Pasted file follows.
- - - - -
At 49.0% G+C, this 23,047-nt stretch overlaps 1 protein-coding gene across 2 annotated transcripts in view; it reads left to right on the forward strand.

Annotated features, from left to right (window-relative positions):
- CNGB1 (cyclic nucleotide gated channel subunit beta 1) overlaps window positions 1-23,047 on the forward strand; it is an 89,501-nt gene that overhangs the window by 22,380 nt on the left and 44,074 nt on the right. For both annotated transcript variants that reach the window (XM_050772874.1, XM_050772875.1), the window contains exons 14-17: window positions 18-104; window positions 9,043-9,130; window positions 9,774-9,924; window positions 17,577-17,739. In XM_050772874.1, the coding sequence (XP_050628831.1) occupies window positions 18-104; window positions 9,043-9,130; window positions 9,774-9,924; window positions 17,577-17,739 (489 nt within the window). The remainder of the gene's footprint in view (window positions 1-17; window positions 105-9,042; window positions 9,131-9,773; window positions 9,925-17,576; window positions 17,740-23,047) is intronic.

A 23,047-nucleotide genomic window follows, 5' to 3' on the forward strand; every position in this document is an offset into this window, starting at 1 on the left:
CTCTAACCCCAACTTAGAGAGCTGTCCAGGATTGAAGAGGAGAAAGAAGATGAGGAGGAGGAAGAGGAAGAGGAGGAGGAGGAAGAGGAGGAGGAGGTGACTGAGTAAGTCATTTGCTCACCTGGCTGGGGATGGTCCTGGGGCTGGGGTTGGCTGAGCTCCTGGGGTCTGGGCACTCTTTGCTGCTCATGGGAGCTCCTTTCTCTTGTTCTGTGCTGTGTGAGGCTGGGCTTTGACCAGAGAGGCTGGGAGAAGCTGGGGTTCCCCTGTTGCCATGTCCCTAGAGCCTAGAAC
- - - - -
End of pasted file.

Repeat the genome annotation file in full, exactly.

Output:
At 49.0% G+C, this 23,047-nt stretch overlaps 1 protein-coding gene across 2 annotated transcripts in view; it reads left to right on the forward strand.

Annotated features, from left to right (window-relative positions):
- CNGB1 (cyclic nucleotide gated channel subunit beta 1) overlaps window positions 1-23,047 on the forward strand; it is an 89,501-nt gene that overhangs the window by 22,380 nt on the left and 44,074 nt on the right. For both annotated transcript variants that reach the window (XM_050772874.1, XM_050772875.1), the window contains exons 14-17: window positions 18-104; window positions 9,043-9,130; window positions 9,774-9,924; window positions 17,577-17,739. In XM_050772874.1, the coding sequence (XP_050628831.1) occupies window positions 18-104; window positions 9,043-9,130; window positions 9,774-9,924; window positions 17,577-17,739 (489 nt within the window). The remainder of the gene's footprint in view (window positions 1-17; window positions 105-9,042; window positions 9,131-9,773; window positions 9,925-17,576; window positions 17,740-23,047) is intronic.

A 23,047-nucleotide genomic window follows, 5' to 3' on the forward strand; every position in this document is an offset into this window, starting at 1 on the left:
CTCTAACCCCAACTTAGAGAGCTGTCCAGGATTGAAGAGGAGAAAGAAGATGAGGAGGAGGAAGAGGAAGAGGAGGAGGAGGAAGAGGAGGAGGAGGTGACTGAGTAAGTCATTTGCTCACCTGGCTGGGGATGGTCCTGGGGCTGGGGTTGGCTGAGCTCCTGGGGTCTGGGCACTCTTTGCTGCTCATGGGAGCTCCTTTCTCTTGTTCTGTGCTGTGTGAGGCTGGGCTTTGACCAGAGAGGCTGGGAGAAGCTGGGGTTCCCCTGTTGCCATGTCCCTAGAGCCTAGAAC